On April 10, 1968, after the majority of the riots had subsided, Public Safety Director David W. Craig put 20 African American youth to work in the Hill District and Homewood with the job of walking through the neighborhoods encouraging peace. These young men wore red fluorescent vests to designate their status. Local papers called the effort “Operation Red Shirt” or the “Red Smocks.” In police reports, the group was referred to as the “Red Vests.”
"He foresaw problems before they developed and acted. He would communicate and be seen," Mr. Levine said. "There once was a problem in the Hill District, and it was Christmas Day, I think, and something was heating up a little bit. And he personally went out there."
"He used to make headlines," his daughter recalled. "It was pretty embarrassing to be a 12-year-old and have your dad's picture on the front page almost every day."
In 1978, Mr. Craig was appointed to a vacancy on Commonwealth Court, where he earned a reputation as a strict constructionist, a judge who believed his role was to ensure that the laws were interpreted as written and not insert his own ideas into the process.
"He saw things with such clarity," Mr. Levine said. "He could break down these issues. He would interrupt attorneys and say, 'Isn't this a case about ... ?' and in one or two sentences summarize everything and focus on the precise issue. And that became the base, and whether you won or lost the case, you knew that he understood exactly the arguments. He could just cut to the heart of the matter.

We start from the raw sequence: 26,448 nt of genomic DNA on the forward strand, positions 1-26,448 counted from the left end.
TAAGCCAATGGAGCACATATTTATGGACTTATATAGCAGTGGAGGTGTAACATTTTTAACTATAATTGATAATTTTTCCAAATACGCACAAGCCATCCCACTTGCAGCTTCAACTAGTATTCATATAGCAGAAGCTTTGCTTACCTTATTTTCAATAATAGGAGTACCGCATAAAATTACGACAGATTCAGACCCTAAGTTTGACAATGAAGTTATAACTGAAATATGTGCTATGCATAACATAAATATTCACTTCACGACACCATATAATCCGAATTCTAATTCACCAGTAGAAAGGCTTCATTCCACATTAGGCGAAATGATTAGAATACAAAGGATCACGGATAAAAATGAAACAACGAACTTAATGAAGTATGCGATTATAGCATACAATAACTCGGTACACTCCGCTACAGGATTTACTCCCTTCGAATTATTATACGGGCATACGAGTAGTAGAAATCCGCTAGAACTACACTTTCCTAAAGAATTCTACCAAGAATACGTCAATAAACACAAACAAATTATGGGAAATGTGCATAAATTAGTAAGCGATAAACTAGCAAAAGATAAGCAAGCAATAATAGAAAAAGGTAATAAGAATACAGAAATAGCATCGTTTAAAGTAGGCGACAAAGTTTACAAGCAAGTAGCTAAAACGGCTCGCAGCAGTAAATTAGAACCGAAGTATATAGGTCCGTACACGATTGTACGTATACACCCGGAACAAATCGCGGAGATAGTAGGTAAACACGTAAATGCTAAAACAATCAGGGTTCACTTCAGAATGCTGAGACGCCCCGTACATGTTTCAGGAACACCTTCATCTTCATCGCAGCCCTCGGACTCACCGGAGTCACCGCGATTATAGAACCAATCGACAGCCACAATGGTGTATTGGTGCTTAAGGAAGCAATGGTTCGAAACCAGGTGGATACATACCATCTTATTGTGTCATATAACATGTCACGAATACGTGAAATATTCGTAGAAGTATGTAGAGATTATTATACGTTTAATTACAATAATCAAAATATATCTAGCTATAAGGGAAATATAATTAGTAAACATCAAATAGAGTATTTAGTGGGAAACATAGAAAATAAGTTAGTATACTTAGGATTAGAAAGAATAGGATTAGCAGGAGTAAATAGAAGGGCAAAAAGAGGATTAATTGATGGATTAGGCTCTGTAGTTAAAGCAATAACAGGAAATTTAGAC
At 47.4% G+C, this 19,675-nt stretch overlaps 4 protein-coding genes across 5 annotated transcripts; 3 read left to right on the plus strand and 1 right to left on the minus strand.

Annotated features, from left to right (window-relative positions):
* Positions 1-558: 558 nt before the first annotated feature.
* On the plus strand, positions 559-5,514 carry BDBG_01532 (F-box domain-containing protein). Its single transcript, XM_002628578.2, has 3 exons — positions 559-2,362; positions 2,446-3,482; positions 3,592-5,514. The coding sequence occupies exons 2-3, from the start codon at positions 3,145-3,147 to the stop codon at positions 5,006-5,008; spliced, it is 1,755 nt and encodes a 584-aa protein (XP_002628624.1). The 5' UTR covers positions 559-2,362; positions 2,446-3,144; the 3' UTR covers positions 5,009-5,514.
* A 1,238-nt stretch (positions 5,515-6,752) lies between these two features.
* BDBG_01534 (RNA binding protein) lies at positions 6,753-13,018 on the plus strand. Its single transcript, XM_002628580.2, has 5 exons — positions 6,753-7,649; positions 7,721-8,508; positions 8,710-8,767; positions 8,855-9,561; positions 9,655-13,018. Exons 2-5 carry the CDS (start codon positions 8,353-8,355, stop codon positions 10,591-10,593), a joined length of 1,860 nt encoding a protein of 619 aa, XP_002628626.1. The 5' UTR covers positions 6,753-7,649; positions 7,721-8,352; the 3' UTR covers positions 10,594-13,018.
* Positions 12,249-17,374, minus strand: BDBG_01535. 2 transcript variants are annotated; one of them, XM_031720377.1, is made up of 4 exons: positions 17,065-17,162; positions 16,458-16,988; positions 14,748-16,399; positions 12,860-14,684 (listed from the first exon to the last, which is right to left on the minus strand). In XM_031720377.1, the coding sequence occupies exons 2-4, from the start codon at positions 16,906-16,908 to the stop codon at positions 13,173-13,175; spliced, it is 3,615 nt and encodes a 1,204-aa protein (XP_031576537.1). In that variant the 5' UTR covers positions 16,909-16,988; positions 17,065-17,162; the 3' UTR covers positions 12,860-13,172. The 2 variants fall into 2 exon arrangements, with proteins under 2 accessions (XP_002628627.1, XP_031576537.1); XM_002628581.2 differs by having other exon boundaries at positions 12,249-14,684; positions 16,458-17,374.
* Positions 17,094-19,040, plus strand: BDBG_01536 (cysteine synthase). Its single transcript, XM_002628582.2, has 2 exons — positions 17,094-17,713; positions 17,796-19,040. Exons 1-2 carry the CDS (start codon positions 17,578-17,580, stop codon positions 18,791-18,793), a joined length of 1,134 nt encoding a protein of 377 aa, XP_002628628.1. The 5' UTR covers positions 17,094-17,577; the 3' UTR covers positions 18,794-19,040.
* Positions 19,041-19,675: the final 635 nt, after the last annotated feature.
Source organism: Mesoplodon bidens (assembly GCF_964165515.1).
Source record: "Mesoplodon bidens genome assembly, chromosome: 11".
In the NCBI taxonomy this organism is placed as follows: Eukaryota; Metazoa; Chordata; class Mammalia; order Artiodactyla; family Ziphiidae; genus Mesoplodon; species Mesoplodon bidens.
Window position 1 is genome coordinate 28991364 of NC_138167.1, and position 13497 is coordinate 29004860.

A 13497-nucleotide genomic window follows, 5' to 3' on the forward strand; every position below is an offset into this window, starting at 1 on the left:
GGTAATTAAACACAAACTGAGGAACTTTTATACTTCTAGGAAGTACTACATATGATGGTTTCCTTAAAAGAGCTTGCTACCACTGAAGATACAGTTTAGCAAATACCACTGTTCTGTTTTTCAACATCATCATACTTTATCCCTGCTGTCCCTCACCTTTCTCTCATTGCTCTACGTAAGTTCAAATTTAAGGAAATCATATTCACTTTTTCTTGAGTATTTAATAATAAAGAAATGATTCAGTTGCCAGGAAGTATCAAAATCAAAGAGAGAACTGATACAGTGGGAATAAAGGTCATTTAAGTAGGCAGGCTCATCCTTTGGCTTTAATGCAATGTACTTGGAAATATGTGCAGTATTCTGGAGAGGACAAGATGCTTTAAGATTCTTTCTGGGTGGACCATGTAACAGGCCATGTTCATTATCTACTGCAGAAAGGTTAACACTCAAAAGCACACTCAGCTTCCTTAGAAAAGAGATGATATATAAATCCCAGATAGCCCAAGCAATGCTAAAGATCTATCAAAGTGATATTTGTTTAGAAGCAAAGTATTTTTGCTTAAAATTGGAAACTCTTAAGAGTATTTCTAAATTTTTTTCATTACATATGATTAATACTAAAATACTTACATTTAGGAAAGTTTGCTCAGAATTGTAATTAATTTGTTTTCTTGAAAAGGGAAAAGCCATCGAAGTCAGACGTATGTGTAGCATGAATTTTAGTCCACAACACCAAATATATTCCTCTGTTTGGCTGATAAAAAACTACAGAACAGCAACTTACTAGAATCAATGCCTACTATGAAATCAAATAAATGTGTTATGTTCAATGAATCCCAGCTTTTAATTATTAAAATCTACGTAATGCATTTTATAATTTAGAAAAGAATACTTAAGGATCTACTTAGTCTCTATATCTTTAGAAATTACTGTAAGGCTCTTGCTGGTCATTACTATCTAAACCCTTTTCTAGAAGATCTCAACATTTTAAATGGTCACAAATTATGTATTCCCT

"When he was on the court, the other eight judges were better. He elevated everybody to the highest levels. ... Other judges saw him and saw how the ideal judge would act."
During his 16 years on the bench, Mr. Craig:
• Ordered the Pittsburgh school district to amend and modify its desegregation plan to correct racial imbalance.
• Upheld the state insurance department's determination that gender-based auto insurance rates were inherently discriminatory.
• Told volunteer fire companies that they could not reject women who qualified for membership as firefighters.
• Informed motorists charged with drunken driving that they could not use the excuse of extreme intoxication to justify their refusal to take the breath test.
• Stated that the time period for coal miners with black lung disease to file a compensation claim didn't begin until the miners learned they had the disease and that it resulted from their work.
• Ordered that a governor had to issue death warrants within a reasonable time.
• Held that Common Pleas Court judges had to justify their local court's need for additional jobs before ordering their county commissioners to give the court system additional funding.
Mr. Craig also was a gifted instructor, teaching law at Yale, Carnegie Mellon and Pitt, and each year he instructed appeals court judges from across the country at New York University law school.
"He was a busy man, but he was not an absentee father," Mrs. Mooser said. "He was always involved with his church, his community. But he loved his work. He loved contributing to the public good."
Judge Craig retired from the Pennsylvania Commonwealth Court in 1990 after 17 years of distinguished service. He was a prominent Pittsburgh attorney for more than five decades.
First Published February 14, 2008 by